12 hours ago
Thursday, March 5, 2015
The most depressing homework in the history of homework
It seemed like a great thing: Max had to read a page about Olympic gold medalist runner Wilma Rudolph and fill out a mini research report. We sat at the kitchen table, where we usually do homework, and I helped him read it, discussing points along the way so he could better understand and retain the information.
The page noted that she lived from 1940 to 1994. I wasn't sure Max understood the concept of death, and I'm still not quite sure why I decided to try to explain it to him in the midst of the Wilma Rudolph report, but I did.
I said, "Max, Wilma Rudolph died in 1994, which means she stopped living."
Max looked at me, curiously. He put one hand to his eye. "Eye?" he asked.
I was confused. Then I realized he meant: Did she cry when she died? He'd seen me crying when my dad died in 2011, and he was making that association.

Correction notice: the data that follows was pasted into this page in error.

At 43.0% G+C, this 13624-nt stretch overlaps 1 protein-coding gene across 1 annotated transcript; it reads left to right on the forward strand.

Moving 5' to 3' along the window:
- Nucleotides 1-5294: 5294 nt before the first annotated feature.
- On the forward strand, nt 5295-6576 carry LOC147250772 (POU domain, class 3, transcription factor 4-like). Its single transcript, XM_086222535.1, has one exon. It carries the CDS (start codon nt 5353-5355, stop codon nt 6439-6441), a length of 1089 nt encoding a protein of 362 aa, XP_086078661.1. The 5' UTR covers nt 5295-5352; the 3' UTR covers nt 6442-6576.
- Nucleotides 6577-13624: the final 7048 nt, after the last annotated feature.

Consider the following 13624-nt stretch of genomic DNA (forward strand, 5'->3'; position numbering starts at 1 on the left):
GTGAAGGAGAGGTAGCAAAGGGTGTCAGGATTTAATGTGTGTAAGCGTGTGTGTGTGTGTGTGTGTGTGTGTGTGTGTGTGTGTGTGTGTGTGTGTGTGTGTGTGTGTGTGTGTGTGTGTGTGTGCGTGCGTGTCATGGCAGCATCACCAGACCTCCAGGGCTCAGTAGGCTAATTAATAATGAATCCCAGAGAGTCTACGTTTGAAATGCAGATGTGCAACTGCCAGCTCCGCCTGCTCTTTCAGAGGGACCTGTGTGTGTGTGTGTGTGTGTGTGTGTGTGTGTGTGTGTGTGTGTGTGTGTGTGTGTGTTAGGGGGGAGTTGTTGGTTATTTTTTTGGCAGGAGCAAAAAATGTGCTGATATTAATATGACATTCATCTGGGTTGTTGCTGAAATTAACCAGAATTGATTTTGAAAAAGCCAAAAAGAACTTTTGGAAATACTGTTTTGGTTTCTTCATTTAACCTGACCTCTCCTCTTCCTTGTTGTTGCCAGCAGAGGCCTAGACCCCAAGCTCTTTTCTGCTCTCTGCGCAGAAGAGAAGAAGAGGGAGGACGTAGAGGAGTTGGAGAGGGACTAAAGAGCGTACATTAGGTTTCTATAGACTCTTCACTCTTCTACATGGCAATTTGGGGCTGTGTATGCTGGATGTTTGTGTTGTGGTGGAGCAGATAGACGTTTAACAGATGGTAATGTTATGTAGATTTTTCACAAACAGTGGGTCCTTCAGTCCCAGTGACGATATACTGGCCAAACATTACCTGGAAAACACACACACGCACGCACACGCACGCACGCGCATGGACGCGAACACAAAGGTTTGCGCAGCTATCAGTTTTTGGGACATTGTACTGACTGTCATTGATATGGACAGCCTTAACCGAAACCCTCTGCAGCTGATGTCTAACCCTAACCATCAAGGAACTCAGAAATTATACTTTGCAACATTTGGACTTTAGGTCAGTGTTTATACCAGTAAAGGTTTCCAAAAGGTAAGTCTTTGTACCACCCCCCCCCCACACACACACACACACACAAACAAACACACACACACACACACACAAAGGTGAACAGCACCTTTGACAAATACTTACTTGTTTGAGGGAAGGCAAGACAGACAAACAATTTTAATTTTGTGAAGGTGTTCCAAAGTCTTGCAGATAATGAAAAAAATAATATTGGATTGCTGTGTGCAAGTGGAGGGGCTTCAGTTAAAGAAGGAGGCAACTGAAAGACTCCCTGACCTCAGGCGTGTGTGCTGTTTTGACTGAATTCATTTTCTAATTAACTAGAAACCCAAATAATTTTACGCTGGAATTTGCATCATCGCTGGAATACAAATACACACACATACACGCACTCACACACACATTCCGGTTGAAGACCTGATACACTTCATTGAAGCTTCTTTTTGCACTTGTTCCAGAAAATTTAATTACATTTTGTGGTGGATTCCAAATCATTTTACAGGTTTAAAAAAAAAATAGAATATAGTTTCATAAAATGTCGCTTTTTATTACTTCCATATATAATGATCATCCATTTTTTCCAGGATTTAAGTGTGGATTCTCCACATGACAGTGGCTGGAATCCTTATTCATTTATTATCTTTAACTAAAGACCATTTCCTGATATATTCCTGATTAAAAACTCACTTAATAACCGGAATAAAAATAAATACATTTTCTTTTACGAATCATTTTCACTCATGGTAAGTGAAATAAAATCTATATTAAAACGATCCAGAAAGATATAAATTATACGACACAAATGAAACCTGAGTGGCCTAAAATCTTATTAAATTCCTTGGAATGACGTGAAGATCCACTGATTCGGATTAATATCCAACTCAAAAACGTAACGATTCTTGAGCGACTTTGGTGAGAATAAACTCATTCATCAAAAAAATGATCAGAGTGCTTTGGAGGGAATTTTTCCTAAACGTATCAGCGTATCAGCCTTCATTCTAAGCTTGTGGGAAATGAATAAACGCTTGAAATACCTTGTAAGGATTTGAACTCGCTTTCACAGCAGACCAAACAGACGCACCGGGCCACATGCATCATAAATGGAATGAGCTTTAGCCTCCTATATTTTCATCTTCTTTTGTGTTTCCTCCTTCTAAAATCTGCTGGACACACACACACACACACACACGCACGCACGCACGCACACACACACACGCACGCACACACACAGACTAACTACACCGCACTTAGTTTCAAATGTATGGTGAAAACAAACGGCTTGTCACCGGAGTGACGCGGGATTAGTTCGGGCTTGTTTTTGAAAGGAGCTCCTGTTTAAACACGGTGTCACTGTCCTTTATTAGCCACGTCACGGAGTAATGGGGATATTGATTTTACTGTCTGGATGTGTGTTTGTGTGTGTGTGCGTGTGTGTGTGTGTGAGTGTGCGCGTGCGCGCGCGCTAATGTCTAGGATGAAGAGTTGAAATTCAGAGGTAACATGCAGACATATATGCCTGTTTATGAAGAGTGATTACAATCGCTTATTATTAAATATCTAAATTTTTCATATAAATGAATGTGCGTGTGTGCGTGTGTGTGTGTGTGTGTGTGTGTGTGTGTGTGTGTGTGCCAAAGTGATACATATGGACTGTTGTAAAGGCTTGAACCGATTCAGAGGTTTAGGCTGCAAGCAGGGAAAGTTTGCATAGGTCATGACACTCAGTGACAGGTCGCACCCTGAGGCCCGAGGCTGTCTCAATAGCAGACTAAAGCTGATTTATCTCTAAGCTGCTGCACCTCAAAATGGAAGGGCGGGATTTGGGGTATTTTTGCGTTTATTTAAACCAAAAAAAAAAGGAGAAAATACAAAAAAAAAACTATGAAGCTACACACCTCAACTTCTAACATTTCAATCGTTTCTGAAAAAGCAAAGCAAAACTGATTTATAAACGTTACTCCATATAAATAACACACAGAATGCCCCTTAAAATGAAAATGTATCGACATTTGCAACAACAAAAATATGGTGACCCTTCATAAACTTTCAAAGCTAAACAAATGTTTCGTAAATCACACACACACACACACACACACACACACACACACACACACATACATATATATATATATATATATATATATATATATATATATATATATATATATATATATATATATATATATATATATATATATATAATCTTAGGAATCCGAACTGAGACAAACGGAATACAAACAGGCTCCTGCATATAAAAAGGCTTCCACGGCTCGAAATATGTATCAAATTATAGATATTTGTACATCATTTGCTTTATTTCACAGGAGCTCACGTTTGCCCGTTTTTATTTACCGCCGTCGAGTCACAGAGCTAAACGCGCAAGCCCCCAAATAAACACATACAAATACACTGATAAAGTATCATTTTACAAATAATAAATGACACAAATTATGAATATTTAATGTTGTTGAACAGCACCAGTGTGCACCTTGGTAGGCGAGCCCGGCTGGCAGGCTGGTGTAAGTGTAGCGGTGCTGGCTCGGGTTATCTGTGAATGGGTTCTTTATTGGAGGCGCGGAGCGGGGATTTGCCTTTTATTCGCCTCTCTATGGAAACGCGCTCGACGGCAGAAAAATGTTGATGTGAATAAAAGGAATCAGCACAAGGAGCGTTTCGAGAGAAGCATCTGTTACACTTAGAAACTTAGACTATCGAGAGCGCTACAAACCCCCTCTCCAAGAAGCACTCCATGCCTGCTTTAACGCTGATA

"No, Max," I said. "When you die, your heart stops beating, you don't breathe and you aren't alive anymore. So you can't cry."
"Why?" he asked. As in: Why do people die?
"People often die when they are very old, or if they get sick," I said.
"Ick!" he said, pointing to me and making a coughing sound. I've had a pesky cough for three months now.
"No, I''m OK, Max!" I promised.
Sabrina walked into the kitchen. "It's like you go to sleep and you don't wake up," she said.
Then her face crumbled and she started to cry.
"Honey! What's wrong?" I asked.
"I don't want you to die," she sobbed. "I want you to always be here."
I grabbed her and said that Dave and I would be around for a very long time to take care of her. Then Max's bottom lip started trembling and I hugged him with my other arm.
Eventually we all calmed down, and I helped Max finish his report.
File under: Good intentions gone awry.
Posted by Ellen Seidman at 6:40 AM